Methods of excitation

Having trimmed the aircraft as accurately as possible in the desired flight condition, the long-term response is excited using one of the methods detailed below. The magnitude of any artificial excitation should be chosen to give a response which is representative of that occurring naturally. Excessive excitation may lead to an unrepresentative response because the pilot may often have to intervene before the motion has developed. As a general rule, the smallest excitation which produces a significant oscillatory response or a divergent aperiodic response is used.

(1) Natural turbulence. The effect of imperfect trim conditions or natural turbulence may be sufficient to excite an aperiodic or lightly damped oscillatory response. Such initiation of the long-term response is desirable in that there can be no doubt that the excitation method is representative. However, these responses are usually contaminated by subsequent atmospheric disturbance before the motion is complete and it may be impossible to extract meaningful quantitative data. Nevertheless, natural turbulence does provide the opportunity to qualitatively evaluate the difficulty of suppressing the long-term response under representative conditions.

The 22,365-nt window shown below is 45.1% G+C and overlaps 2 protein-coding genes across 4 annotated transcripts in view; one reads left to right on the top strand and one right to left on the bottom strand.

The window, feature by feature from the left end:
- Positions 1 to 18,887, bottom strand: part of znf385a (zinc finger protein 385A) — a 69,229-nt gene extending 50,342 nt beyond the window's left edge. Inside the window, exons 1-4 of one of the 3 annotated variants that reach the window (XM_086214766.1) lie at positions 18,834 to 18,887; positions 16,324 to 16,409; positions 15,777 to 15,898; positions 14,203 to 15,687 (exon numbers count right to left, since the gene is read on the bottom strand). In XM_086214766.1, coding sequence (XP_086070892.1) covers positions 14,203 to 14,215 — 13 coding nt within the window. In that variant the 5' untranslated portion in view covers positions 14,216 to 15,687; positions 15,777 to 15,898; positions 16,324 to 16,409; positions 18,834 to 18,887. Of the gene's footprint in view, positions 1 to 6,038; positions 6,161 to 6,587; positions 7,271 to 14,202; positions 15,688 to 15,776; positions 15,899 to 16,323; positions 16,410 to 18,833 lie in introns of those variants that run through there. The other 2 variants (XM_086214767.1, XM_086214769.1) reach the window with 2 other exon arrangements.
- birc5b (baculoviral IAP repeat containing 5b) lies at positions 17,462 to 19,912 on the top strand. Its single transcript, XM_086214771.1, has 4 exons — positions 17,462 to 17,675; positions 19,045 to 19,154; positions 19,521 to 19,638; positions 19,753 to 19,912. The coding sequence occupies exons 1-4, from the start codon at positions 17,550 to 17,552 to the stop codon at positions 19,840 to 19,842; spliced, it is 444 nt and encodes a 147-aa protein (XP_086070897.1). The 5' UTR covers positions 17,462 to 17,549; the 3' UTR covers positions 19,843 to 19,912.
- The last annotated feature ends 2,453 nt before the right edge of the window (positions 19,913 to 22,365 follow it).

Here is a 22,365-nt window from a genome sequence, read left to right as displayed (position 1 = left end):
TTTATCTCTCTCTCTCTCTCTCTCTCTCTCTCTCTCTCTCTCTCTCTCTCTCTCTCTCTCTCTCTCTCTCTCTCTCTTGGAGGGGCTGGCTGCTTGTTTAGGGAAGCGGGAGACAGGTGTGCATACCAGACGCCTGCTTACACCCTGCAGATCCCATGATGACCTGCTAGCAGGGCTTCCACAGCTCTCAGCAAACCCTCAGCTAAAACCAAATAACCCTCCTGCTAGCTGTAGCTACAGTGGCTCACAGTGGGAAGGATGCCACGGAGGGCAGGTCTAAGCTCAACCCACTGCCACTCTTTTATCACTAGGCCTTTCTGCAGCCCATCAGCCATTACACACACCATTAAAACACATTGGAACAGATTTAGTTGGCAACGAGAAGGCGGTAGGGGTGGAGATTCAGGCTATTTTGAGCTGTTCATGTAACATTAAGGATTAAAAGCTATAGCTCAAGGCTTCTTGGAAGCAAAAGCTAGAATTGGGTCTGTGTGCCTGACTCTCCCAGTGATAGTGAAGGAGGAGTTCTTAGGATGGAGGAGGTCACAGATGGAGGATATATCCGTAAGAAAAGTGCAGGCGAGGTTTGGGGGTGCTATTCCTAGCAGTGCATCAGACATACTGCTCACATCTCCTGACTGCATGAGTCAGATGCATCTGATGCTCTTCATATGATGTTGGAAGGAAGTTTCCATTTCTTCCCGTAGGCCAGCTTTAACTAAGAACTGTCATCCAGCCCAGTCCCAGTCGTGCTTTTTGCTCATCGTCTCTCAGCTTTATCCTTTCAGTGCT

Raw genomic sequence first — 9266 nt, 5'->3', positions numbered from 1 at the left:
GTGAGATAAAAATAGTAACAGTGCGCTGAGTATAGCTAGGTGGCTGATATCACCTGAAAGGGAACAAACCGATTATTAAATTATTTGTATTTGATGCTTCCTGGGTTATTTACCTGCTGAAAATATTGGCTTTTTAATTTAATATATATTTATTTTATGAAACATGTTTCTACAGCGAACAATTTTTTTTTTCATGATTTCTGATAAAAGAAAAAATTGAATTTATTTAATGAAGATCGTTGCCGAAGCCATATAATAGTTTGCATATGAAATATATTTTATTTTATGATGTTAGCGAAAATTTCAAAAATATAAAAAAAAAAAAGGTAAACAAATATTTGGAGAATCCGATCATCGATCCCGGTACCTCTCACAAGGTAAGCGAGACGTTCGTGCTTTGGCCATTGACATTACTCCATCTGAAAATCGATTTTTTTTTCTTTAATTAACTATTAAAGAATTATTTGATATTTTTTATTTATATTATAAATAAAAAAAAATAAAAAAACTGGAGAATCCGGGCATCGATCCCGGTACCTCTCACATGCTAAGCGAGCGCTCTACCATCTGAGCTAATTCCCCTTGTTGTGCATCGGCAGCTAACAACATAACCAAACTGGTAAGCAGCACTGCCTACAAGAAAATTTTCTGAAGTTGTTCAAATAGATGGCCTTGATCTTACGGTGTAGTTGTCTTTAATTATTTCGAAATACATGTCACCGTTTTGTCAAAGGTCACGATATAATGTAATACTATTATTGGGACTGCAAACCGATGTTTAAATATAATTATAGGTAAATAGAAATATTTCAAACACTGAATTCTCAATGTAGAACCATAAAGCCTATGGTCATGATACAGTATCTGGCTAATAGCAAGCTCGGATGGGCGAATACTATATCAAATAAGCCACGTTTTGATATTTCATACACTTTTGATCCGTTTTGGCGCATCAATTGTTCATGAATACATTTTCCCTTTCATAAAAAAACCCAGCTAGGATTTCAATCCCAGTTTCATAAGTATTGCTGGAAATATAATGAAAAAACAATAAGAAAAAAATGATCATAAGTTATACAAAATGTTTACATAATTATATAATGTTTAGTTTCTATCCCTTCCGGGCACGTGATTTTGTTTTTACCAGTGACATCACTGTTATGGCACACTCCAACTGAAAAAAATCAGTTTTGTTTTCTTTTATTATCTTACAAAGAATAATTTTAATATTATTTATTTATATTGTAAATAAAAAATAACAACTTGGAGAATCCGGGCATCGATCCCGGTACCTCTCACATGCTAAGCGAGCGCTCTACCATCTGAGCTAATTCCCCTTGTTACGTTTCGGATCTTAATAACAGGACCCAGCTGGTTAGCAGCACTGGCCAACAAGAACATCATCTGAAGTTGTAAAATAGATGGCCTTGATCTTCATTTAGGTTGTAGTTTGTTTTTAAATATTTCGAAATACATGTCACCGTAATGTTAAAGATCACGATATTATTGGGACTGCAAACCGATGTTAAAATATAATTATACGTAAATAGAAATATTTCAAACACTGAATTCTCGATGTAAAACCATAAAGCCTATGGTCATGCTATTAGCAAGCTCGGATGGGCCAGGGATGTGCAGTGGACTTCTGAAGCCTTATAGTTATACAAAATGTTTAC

(2) Release to trim. If there is a benign response to natural turbulence then verification of such a desirable aircraft characteristic is usually made using artificial excitation. Equally a pilot generated disturbance may be required if the level of turbulence is insufficient to generate a meaningful response from the aircraft. Often the best method is to accelerate or decelerate from the trim airspeed and then to smoothly release the controls back to their trim positions. The controls may then be left free (but monitored) until recovery action, or the suppression of an off-axis response, becomes necessary. A speed increment of 5-15 knots is used for this method.

(3) Pulses. Longitudinal cyclic or collective pulses may also be employed to verify any lightly damped or aperiodic long-term response obtained from natural turbulence. Unless of extreme magnitude and direction (that is virtually a release to trim), pulses typically provide insufficient excitation to initiate a long-term response which is well damped, especially in forward flight.

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